A four-day school week? Teachers and kids give it an 'A.' Parents are less enthusiastic
Jewish teens helped save man with swastika tattoo, police say
Five other students joined him in the lawsuit, saying the policy violated their constitutional right to bodily privacy and access to equal educational benefits. But lower courts rejected their claims. The 3rd U.S. Circuit Court of Appeals, based in Philadelphia, found that the policy served an important interest in preventing discrimination against transgender students, and the Supreme Court left that ruling intact.
"Boyertown's schools chose to be inclusive and welcoming of transgender students in 2016, a decision the courts have affirmed again and again," the ACLU said. "This lawsuit sought to reverse that hard-won progress by excluding transgender students from school facilities that other students use. That would have increased the stigma and discrimination that transgender students already face."
In effect, the legal dispute was about who should be required to use single-user restrooms — transgender students or other students who said the policy made them uncomfortable.
"Forcing a teenager to share a locker room or restroom with a member of the opposite sex can cause embarrassment and distress," violating their right to privacy, a court brief filed by the student challengers said.
Opening those areas to transgender students could cause others to feel harassed, violating a federal law that bans discrimination on the basis of sex, they also argued.
Although the students were named with aliases in court documents, Alexis Lightcap has since graduated. "My privacy shouldn't depend on what others believe about their own gender," she said.
But the school district said no student is required to change clothes in the view of others because privacy safeguards are in place and single-user restrooms are available. Students typically do not undress fully in common areas, few of them shower after gym class, and the school has replaced its community showers with individual shower stalls with curtains, it said.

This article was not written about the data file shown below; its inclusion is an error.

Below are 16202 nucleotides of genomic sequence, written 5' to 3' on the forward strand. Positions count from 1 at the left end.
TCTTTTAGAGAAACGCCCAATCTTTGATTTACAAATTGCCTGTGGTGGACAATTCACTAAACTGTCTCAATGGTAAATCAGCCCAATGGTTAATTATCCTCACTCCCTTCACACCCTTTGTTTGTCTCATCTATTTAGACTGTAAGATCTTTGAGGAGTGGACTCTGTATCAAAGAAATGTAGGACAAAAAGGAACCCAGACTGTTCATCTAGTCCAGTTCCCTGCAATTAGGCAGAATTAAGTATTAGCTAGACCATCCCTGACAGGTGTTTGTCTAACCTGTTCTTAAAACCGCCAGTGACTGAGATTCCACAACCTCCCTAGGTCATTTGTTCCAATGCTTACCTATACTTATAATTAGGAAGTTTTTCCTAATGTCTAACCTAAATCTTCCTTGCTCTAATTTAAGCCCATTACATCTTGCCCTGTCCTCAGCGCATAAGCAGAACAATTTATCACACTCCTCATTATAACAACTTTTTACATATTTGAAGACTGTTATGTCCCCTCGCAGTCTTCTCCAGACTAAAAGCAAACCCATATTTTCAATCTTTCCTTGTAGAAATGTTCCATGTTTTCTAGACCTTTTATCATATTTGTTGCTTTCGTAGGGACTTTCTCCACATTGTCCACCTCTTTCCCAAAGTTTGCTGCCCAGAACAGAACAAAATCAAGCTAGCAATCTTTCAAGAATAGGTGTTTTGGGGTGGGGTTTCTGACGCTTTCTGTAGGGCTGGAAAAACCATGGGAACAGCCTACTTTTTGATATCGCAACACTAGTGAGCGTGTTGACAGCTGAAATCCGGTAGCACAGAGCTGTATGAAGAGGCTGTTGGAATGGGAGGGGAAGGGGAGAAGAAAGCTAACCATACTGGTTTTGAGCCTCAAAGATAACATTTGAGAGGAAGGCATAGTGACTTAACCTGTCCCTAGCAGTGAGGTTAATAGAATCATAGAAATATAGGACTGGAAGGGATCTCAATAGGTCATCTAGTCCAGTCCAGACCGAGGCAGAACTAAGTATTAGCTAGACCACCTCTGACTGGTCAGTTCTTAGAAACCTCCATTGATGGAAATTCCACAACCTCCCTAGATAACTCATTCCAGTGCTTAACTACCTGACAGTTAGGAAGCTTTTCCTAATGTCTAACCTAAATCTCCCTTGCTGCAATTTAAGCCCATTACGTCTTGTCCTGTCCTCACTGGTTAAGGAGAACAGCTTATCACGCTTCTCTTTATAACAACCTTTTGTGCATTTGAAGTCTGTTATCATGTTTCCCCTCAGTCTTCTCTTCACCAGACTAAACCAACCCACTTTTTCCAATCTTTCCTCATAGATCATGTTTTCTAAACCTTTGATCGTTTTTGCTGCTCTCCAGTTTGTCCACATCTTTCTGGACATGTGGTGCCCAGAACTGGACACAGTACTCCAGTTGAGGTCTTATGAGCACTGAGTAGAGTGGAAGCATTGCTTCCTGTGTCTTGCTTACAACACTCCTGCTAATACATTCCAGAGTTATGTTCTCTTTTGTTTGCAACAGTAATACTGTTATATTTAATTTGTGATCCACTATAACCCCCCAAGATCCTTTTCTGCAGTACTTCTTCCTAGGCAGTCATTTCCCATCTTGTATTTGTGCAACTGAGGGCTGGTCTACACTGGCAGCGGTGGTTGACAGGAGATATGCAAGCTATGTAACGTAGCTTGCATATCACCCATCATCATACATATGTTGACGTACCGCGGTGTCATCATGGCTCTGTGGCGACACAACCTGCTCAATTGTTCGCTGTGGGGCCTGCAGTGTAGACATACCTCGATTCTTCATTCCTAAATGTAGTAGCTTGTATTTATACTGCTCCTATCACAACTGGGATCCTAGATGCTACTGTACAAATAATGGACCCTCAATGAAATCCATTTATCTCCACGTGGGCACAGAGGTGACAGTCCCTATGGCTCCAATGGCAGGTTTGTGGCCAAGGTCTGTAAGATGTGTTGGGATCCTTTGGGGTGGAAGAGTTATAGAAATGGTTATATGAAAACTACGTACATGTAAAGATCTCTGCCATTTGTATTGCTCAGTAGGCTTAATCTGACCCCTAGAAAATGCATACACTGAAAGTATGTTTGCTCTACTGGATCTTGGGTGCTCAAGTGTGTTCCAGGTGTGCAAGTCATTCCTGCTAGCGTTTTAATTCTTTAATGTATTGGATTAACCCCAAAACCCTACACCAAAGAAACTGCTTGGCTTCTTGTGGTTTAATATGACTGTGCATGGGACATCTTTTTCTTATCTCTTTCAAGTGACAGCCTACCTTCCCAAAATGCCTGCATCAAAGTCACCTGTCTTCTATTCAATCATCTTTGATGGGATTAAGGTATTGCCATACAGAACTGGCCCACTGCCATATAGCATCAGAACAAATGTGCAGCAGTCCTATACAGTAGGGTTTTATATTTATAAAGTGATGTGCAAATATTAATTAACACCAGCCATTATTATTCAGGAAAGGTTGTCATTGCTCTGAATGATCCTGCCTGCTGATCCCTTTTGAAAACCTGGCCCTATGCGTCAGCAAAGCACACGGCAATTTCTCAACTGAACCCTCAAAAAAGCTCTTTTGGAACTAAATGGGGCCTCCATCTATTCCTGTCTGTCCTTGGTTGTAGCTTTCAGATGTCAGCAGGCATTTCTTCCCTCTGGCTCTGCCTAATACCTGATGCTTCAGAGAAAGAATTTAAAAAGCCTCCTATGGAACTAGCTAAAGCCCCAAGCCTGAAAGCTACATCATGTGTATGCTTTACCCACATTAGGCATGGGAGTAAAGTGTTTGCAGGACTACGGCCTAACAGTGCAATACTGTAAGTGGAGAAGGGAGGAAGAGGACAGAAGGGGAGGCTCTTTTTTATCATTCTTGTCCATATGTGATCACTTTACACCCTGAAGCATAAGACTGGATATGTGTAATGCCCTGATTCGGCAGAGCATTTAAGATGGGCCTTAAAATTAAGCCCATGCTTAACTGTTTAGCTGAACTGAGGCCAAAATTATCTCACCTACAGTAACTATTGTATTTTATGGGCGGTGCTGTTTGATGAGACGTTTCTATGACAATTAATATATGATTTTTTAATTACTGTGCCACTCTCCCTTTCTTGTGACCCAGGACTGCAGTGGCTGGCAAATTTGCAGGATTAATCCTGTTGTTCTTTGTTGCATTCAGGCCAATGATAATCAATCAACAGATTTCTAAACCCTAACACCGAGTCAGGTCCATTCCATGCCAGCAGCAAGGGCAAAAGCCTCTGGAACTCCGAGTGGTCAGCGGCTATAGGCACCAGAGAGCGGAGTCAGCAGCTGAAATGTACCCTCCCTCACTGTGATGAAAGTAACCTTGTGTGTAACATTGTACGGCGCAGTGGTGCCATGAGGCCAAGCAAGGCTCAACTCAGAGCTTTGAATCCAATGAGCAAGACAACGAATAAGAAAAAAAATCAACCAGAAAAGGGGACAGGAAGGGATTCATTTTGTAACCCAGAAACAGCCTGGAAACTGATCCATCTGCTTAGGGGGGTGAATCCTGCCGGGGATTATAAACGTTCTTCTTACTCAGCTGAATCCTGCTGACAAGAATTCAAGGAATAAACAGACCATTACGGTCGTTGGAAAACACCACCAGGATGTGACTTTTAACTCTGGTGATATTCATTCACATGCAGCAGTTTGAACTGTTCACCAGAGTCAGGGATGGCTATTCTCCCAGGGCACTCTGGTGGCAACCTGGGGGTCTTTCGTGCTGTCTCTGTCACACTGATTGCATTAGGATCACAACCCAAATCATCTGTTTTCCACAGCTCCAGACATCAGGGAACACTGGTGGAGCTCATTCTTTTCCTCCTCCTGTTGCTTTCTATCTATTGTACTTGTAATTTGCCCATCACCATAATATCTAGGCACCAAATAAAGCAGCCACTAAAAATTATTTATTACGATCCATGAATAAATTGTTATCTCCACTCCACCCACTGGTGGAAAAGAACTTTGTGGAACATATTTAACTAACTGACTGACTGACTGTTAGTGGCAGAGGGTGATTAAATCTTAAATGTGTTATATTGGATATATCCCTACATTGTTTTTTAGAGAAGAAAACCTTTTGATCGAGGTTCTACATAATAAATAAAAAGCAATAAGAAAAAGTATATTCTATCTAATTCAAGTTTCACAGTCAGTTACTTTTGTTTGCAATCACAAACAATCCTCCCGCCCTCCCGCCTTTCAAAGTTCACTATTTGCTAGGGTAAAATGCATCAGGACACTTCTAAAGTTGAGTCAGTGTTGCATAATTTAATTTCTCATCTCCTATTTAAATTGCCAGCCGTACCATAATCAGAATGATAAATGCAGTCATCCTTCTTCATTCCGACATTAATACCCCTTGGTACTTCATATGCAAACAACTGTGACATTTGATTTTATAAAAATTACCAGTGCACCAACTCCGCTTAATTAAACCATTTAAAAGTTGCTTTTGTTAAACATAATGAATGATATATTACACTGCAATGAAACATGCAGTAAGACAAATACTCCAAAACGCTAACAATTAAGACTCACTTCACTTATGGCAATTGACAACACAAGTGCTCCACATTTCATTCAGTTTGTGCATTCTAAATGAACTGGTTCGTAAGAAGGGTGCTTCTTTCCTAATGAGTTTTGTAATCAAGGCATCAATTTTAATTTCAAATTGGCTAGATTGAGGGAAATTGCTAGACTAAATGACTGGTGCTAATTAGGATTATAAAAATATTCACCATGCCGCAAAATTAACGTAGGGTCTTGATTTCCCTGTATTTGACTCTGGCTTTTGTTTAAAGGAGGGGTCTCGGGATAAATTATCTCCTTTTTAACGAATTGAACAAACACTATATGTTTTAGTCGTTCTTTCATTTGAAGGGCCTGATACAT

"The district has a compelling interest in not discriminating against transgender students by excluding them from facilities that match their gender identity," the ACLU brief said. It told the story of some of the transgender students. One of them, Aiden DeStefano, was elected to the homecoming court as a boy. When he was allowed to use the boys' locker room, he said, "I am finally one of the guys, something I have waited for my whole life."
The Pennsylvania Youth Congress Foundation, which advocates for LGBTQ rights, said only four transgender students at Boyertown High School had been allowed to use restrooms or locker rooms matching their gender identity by the end of the 2016-2017 school year. Because single-use facilities were available, "No one is required to share a restroom or locker room with a transgender student — or anyone else — if he or she does not want to do so," the group said.